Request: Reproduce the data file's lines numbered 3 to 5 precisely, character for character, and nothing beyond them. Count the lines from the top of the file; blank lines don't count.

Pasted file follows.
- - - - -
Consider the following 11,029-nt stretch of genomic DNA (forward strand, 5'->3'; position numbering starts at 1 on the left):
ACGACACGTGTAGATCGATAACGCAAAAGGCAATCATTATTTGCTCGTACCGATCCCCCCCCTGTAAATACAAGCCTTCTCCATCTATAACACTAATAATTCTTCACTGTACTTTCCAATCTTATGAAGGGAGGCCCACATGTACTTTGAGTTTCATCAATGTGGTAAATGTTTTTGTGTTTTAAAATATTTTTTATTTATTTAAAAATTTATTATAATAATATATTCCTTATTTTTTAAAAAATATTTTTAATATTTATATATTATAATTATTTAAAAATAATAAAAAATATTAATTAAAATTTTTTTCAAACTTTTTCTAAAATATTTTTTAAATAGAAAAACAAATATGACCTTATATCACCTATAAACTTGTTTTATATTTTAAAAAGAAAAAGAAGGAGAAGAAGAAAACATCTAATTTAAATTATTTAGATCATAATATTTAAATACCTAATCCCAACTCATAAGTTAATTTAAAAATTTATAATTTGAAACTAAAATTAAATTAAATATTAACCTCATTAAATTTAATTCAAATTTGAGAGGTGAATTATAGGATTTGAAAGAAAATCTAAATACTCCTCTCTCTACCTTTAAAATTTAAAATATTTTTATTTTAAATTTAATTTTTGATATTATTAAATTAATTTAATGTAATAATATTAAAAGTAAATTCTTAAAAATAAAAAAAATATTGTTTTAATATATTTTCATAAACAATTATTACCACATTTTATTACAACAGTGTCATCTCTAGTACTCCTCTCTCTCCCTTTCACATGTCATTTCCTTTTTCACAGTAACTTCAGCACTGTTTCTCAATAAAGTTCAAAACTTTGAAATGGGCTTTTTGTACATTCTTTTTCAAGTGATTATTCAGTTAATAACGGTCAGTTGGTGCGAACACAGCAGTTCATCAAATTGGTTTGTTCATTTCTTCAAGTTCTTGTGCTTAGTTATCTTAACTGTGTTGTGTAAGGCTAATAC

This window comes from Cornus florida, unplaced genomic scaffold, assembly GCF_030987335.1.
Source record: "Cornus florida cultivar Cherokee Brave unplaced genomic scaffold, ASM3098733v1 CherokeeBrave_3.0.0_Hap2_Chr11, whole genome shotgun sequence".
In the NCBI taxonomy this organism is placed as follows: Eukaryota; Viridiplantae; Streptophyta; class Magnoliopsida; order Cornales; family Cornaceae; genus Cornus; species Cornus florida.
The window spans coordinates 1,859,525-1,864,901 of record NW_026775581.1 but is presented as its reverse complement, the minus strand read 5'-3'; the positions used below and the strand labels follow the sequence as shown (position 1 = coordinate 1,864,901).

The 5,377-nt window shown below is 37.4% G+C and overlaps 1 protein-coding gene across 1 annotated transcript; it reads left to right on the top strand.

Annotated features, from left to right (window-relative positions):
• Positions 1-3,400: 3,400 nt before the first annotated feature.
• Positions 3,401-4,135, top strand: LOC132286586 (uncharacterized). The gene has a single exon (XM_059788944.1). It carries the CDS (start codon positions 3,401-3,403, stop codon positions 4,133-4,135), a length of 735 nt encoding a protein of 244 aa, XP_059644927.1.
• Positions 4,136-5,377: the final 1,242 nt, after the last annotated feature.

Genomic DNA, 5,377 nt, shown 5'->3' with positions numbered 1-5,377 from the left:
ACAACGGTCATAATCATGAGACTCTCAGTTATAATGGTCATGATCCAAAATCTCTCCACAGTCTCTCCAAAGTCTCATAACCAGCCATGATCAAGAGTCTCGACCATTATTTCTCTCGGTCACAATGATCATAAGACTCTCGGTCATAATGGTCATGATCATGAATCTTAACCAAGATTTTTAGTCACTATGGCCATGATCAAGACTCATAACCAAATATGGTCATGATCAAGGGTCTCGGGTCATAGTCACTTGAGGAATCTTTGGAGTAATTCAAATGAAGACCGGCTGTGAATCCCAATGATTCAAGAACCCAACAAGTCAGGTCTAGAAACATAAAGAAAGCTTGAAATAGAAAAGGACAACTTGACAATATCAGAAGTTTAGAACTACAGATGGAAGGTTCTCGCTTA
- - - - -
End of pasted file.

This window comes from Cornus florida, unplaced genomic scaffold, assembly GCF_030987335.1.
Source record: "Cornus florida cultivar Cherokee Brave unplaced genomic scaffold, ASM3098733v1 CherokeeBrave_3.0.0_Hap2_Chr11, whole genome shotgun sequence".
In the NCBI taxonomy this organism is placed as follows: Eukaryota; Viridiplantae; Streptophyta; class Magnoliopsida; order Cornales; family Cornaceae; genus Cornus; species Cornus florida.